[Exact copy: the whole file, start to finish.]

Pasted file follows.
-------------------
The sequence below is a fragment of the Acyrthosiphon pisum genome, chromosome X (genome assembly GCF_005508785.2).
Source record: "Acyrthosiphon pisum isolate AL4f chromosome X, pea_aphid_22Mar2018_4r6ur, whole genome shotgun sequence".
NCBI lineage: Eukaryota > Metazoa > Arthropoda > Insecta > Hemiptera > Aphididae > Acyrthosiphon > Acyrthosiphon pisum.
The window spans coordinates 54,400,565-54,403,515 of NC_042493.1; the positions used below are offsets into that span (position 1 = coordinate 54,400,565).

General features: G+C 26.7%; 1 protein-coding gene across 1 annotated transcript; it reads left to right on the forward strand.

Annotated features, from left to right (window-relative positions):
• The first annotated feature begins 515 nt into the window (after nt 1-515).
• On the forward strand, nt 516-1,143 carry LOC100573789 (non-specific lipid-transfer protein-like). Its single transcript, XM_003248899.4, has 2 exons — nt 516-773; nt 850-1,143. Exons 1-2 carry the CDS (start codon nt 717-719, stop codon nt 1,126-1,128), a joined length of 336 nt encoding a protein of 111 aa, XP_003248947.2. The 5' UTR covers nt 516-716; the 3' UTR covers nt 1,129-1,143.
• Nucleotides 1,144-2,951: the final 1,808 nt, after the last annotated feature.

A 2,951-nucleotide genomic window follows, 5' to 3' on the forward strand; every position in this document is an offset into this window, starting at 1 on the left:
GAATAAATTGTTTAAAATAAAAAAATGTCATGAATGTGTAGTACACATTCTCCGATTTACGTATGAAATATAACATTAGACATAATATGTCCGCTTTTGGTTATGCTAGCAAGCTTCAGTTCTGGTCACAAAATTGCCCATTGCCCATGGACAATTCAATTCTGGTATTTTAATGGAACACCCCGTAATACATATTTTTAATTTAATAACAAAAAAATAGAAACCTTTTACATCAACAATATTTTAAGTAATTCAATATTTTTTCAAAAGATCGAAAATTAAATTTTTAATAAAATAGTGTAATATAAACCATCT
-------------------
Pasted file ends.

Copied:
The sequence below is a fragment of the Acyrthosiphon pisum genome, chromosome X (genome assembly GCF_005508785.2).
Source record: "Acyrthosiphon pisum isolate AL4f chromosome X, pea_aphid_22Mar2018_4r6ur, whole genome shotgun sequence".
NCBI lineage: Eukaryota > Metazoa > Arthropoda > Insecta > Hemiptera > Aphididae > Acyrthosiphon > Acyrthosiphon pisum.
The window spans coordinates 54,400,565-54,403,515 of NC_042493.1; the positions used below are offsets into that span (position 1 = coordinate 54,400,565).

General features: G+C 26.7%; 1 protein-coding gene across 1 annotated transcript; it reads left to right on the forward strand.

Annotated features, from left to right (window-relative positions):
• The first annotated feature begins 515 nt into the window (after nt 1-515).
• On the forward strand, nt 516-1,143 carry LOC100573789 (non-specific lipid-transfer protein-like). Its single transcript, XM_003248899.4, has 2 exons — nt 516-773; nt 850-1,143. Exons 1-2 carry the CDS (start codon nt 717-719, stop codon nt 1,126-1,128), a joined length of 336 nt encoding a protein of 111 aa, XP_003248947.2. The 5' UTR covers nt 516-716; the 3' UTR covers nt 1,129-1,143.
• Nucleotides 1,144-2,951: the final 1,808 nt, after the last annotated feature.

A 2,951-nucleotide genomic window follows, 5' to 3' on the forward strand; every position in this document is an offset into this window, starting at 1 on the left:
GAATAAATTGTTTAAAATAAAAAAATGTCATGAATGTGTAGTACACATTCTCCGATTTACGTATGAAATATAACATTAGACATAATATGTCCGCTTTTGGTTATGCTAGCAAGCTTCAGTTCTGGTCACAAAATTGCCCATTGCCCATGGACAATTCAATTCTGGTATTTTAATGGAACACCCCGTAATACATATTTTTAATTTAATAACAAAAAAATAGAAACCTTTTACATCAACAATATTTTAAGTAATTCAATATTTTTTCAAAAGATCGAAAATTAAATTTTTAATAAAATAGTGTAATATAAACCATCT